• Settled into the new apartment, and Erin started her new job.
  • Erin’s sister and brother-in-law come to visit twice, on the way to and back from a road trip.
  • Attended SecondConf at Sears Tower


  • Visited Erin’s family for an early Thanksgiving, and brought Lola back to Chicago.
  • Attended CocoaConf in Boston and saw some college friends while there, then stuck around for an extra day to visit people in nearby Providence.


  • Lullabot company retreat in Mexico! We had four big houses right on the beach a bit south of Cancun. It was pretty awesome.
  • Erin’s folks came to visit us for the actual Thanksgiving, and we spent the next afternoon at the top of the Sears Tower.


  • Found out that I get to work on some interesting projects in the new year. I’m not sure if I’m allowed to talk about it publicly yet, so I’ll just say that I’m super excited about what’s coming up.
  • Spent Christmas back in Buffalo with my family, and made pit stops in Detroit on the way there and back to spend time with Erin’s parents.

Some misc highlights:

  • Read 22 books.
  • Watched 37 movies (the fewest in the ten years I’ve been tracking them).
  • Saw a few concerts: Volbeat, Frank Turner, Street Dogs, 6’10.
  • Did a bunch of hiking in the Rockies, but in retrospect, not nearly as much as I should have. I had no idea how much I would miss the mountains when we moved to Chicago, and I wish I would have taken advantage of them more than I did during our eight months in Denver.
  • Saw way more out-of-town friends than probably any year before. In part, this was due to conferences and work trips (Portland twice, San Jose, Boston & Providence, Boulder), but we also had several people crash on our couch on their way through Denver and Chicago.

All in all, it was a pretty busy year, and it sure doesn’t feel like a year has elapsed since we started January: it seems like just last month that Erin was freaking out about the folks wearing cowboy hats at the Denver airport, certain that we had accidentally committed to moving to some podunk little city out west (it took a day or two before she believed me that the cowboy hats were pretty well limited to the airport staff).

I have high hopes for 2014. I mostly stick to quantifiable goals for the new year (which I’m keeping to myself), but there are a few things that I’d like to do differently in 2014:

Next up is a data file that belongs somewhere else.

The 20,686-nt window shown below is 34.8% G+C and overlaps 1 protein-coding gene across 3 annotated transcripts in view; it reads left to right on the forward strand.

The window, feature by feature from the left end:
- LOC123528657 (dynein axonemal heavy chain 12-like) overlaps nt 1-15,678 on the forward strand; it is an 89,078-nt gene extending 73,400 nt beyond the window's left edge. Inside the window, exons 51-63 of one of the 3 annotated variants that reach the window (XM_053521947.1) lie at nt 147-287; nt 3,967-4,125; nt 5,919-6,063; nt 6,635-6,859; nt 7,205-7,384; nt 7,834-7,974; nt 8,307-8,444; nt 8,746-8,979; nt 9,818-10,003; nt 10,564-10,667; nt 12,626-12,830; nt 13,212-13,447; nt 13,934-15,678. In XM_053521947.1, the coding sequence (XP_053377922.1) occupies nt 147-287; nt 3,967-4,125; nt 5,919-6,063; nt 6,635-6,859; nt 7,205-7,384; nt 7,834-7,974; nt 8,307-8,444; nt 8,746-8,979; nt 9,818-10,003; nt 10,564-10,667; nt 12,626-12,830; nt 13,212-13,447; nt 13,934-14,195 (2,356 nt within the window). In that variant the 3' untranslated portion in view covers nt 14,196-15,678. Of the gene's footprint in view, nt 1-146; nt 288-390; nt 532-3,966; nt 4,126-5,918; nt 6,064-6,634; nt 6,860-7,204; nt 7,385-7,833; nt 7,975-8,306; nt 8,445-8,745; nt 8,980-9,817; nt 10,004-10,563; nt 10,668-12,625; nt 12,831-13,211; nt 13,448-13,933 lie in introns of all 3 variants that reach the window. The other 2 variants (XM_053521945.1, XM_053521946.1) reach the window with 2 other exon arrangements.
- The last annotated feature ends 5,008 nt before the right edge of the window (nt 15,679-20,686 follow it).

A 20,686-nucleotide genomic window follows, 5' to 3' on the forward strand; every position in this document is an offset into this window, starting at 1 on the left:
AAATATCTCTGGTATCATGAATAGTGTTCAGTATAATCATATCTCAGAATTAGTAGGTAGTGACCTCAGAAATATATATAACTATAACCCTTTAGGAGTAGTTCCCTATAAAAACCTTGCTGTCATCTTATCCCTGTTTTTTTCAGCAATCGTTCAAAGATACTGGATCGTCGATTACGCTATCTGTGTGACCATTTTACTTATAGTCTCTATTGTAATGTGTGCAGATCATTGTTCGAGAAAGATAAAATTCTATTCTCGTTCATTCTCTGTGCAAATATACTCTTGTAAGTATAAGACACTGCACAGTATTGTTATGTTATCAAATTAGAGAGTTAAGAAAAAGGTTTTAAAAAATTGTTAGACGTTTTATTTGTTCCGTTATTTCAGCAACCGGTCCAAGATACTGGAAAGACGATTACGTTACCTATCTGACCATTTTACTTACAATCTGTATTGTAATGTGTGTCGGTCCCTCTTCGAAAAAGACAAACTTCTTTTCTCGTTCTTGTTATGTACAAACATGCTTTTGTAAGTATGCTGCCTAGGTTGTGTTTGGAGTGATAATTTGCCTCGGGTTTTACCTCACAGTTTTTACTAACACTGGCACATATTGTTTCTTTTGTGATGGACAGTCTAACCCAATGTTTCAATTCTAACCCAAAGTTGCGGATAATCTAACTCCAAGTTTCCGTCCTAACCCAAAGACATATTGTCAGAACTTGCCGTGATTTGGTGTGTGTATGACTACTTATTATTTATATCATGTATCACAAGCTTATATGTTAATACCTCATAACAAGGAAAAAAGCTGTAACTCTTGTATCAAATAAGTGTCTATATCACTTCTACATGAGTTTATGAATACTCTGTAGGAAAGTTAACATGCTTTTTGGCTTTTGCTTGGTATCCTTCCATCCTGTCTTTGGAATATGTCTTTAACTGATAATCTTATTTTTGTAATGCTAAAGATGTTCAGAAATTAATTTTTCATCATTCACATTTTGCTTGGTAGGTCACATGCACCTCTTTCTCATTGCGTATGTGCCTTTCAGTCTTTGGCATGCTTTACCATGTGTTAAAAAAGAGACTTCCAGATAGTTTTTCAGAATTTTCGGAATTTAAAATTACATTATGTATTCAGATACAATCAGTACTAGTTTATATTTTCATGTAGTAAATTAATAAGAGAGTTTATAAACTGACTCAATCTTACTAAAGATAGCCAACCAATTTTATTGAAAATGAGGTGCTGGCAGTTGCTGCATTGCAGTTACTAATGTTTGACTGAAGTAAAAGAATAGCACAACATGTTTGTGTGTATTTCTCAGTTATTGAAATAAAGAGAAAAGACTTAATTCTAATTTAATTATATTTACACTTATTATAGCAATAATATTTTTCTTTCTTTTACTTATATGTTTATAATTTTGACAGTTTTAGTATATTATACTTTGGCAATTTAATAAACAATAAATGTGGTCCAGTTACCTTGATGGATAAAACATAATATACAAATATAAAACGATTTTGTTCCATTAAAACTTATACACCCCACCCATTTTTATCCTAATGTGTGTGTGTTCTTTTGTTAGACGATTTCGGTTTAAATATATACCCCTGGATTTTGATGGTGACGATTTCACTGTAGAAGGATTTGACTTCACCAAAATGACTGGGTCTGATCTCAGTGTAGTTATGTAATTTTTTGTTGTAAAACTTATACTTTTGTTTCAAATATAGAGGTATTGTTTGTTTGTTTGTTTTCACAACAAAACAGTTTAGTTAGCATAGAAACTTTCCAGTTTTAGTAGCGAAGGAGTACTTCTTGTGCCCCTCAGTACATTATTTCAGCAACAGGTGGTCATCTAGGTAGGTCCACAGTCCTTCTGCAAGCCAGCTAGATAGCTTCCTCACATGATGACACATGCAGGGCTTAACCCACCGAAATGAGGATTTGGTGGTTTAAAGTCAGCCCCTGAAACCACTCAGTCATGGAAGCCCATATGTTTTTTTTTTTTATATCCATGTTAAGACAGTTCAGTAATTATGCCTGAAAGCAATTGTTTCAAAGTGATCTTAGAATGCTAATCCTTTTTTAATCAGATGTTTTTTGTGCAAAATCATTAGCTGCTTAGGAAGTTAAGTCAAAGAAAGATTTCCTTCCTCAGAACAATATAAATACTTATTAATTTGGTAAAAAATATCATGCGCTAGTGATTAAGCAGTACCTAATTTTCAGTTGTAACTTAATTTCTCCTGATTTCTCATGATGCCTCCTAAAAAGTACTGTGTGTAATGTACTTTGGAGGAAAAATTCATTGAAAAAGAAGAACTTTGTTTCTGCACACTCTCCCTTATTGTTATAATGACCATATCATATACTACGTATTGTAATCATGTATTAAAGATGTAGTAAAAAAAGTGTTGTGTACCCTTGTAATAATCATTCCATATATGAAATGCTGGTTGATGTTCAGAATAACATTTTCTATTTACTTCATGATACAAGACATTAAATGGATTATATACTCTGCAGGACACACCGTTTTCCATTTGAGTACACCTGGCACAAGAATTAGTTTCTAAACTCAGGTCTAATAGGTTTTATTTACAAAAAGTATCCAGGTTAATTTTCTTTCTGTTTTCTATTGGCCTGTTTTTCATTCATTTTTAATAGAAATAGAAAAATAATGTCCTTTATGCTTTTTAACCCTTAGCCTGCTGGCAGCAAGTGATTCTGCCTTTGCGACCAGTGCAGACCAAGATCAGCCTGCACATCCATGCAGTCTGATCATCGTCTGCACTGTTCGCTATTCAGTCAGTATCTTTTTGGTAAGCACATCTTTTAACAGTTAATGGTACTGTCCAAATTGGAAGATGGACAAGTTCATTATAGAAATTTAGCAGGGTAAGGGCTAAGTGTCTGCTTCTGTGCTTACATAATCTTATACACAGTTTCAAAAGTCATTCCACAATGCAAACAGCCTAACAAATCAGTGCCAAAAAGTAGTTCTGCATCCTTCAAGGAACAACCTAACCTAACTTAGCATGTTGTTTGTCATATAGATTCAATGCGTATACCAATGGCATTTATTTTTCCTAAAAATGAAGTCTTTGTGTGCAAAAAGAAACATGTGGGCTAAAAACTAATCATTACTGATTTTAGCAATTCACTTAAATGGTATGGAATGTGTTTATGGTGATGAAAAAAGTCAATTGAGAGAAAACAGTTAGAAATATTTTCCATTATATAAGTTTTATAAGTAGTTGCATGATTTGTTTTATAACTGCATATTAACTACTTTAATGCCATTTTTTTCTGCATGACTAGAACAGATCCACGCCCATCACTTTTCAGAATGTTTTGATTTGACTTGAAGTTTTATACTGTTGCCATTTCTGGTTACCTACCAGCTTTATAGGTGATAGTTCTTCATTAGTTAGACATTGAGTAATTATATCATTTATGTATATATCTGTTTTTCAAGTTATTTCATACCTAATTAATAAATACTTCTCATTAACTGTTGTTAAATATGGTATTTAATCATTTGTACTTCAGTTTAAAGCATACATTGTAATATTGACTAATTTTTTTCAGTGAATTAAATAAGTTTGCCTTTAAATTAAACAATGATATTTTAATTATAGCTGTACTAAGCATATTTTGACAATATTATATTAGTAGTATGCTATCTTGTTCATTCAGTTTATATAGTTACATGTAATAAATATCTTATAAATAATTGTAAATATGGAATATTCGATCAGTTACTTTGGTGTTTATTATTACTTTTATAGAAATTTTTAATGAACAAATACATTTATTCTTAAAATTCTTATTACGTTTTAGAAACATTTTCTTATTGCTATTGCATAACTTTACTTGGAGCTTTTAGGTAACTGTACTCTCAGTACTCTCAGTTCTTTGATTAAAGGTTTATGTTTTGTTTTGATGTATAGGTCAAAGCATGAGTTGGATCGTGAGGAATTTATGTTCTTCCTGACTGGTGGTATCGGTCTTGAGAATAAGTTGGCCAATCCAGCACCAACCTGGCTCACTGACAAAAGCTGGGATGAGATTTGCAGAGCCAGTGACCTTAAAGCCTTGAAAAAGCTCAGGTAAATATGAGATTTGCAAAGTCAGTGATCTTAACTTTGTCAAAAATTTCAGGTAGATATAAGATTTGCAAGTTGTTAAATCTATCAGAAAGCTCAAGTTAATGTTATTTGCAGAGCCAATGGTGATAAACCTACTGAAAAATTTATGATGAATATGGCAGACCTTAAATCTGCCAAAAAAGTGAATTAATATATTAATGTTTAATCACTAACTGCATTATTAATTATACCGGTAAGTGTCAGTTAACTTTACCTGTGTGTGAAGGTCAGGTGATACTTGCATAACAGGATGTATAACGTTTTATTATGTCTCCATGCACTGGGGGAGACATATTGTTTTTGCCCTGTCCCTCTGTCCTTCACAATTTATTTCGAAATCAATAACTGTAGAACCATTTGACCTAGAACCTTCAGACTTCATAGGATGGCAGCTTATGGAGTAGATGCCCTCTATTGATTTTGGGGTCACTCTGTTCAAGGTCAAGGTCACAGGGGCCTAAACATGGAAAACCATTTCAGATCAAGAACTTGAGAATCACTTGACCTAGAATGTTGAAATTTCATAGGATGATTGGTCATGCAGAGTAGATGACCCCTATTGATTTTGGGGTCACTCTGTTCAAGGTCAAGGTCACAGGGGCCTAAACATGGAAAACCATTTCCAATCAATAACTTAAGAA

• Get out of the house more. Frankly, this is harder for me in a major city than it was in a small one, despite my aversion to the outdoors. In Denver, it was easy: within 45 minutes of locking my front door, I could be at a trail head on a mountain; it’s hard not to leave the house when that’s an option. In Illinois, I need to work a little harder to find hiking opportunities, and I suspect that it will be too muddy to take advantage of them till late spring anyway. But, I also just need to get out of the house, even to pop down to a bar for dinner or a drink or something. For me, it’s very easy to slide straight from working-from-home to evening-tinkering-in-the-office, and there are many weeks that I don’t leave the house except to walk the dog and run errands. I need to work on this.
  • Make more friends. I have no idea how to do this. In Denver, I never really met any new people, and when I did hang out with people, it was folks that Erin knew from gSchool or her previous job. There are a few people in Chicago that I (similarly) know from college and previous jobs, but I need to actually make plans with people if I ever want to see them. I’m generally content to eat dinner or see a movie alone, but this has been an unusually lonely year for me, largely because of gSchool: for the first half of the year, I was doing everything on my own because Erin was busy with classwork. Related:
  • Attend more meetups. There are two iOS groups here (Cocoaheads and NSCoder), and I’ve attended both exactly once. I haven’t even made it to any of the Drupal meetups, the movie meetups, the weekly tech talks—and I have no excuse.
  • Read more books and watch more movies. I wind up burning so much time on stupid crap: reading Twitter and mindlessly clicking around the Internet. There are times when one needs to just veg out (10 years ago, I would have been in front of the TV), but I could be spending a lot more of that time learning new things, or at least enjoying decent movies.